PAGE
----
My 18th Century Workbench in progress 24


Now that the pressure is off, I am enjoying the woodwork more than the few weeks leading up to assembling the bench. I have now returned to my usual rhythm of tinkering here and then tinkering there while listening to some jazz. In fact my woodwork is akin to the jazz genre in that my work follows my mood on the day. This a luxury one can only afford with a true hobby. As soon as you have to generate an income out of it, the work starts dictating your mood.

Anyway, here are two precious Assegaai (Curtisia dentata) boards being prepared for the lathe next year during the rainy season. I will use it to turn wooden dogs and thought that it would be best to do that during high humidity so that they will not get stuck at some stage. The last two pictures show the stock soaking in diesel. I could not work out whether the few signs of wood borers were active or inactive. To make sure, I gave it a diesel spa for halve a day.


Here I used the pictured tools to fit the Witpeer breadboard end. Only the two outside tenons were glued to allow the tops to move freely towards each other during times of high ambient humidity. The two inside tenons therefore also have mortises that allows space for the mentioned movement. You will also notice that I used draw pins to further strengthen the joints. It is important to remember to cut a slot (rather than a hole) for the draw pins on the inside tenons, in order to also allow for the movement.


I also started preparing stock for the two sliding “deadmen”. After much thought I dropped the idea of building the very extravagant design I originally planed. The main reason for this is to improve access to the shelve as much as possible. Therefore I thought that a simple yet solid Witpeer beam in the shape of an inverted T would work best. Here I am laminating the stock and doing some of the early prep work.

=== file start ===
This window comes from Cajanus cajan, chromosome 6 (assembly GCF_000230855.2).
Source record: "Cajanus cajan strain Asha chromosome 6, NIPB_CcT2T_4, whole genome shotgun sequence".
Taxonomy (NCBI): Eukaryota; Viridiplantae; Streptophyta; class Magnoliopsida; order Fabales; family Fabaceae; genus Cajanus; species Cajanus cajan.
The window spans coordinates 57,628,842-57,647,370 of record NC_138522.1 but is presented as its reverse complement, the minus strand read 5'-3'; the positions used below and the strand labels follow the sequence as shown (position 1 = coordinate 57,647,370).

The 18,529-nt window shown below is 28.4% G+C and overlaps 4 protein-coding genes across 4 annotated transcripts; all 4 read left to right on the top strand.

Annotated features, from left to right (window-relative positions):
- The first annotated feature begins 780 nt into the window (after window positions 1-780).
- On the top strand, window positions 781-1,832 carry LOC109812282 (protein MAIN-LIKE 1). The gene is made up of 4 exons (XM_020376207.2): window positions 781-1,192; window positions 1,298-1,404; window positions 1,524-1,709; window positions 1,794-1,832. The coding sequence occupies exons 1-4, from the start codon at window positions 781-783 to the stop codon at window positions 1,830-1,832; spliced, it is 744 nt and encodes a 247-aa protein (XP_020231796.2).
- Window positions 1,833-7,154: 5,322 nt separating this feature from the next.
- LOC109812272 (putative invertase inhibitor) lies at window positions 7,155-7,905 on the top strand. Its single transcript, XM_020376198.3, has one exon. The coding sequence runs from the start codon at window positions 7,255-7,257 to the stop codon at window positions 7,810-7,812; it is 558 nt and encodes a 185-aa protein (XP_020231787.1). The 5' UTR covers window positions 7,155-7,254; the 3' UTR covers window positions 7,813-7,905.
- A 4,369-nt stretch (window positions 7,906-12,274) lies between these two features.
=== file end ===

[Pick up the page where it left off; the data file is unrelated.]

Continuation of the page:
Here I started quite an elaborate process of fitting the quick release end vise and ensuring at the same time that the two ends of the twin-top are lined up perfectly.


I made a “cap” (for lack of a better term) for the bottom surface of the aprons. It ensures a better clamping surface and hides the 20 mm nuts.




Mallet facelift


A week ago I damaged the non-leathered end of my shop made heavy dead-blow mallet, while getting carried away with hitting some Assegaai dowels (draw pins) home. It needed quite a bit of persuasion and I did not realise how hard those dowels are. Anyway, so I drilled out the damaged area and filled it with slow setting epoxy. I will report back on this post how it worked out after some abuse in the shop.


Stanley no. 9½ Block plane rehab


These little beauties were made between 1873 and 1981. This one is an example of the final design (in the tool’s evolution) as far as I can gather from the literature, but could still be anything between 40 to 100 years old. I bought it from Patrick Leach.


As per usual I sent the various part off to get bead blasted. Then I applied the usual sequence of coats to the main casting and lever cap.


Kenney also plated the lateral adjustment lever, the lever that adjusts the throat and the depth adjustment lever with Cadmium. Now I only need to sharpen the blade. The last picture shows the leather pouch I made for it.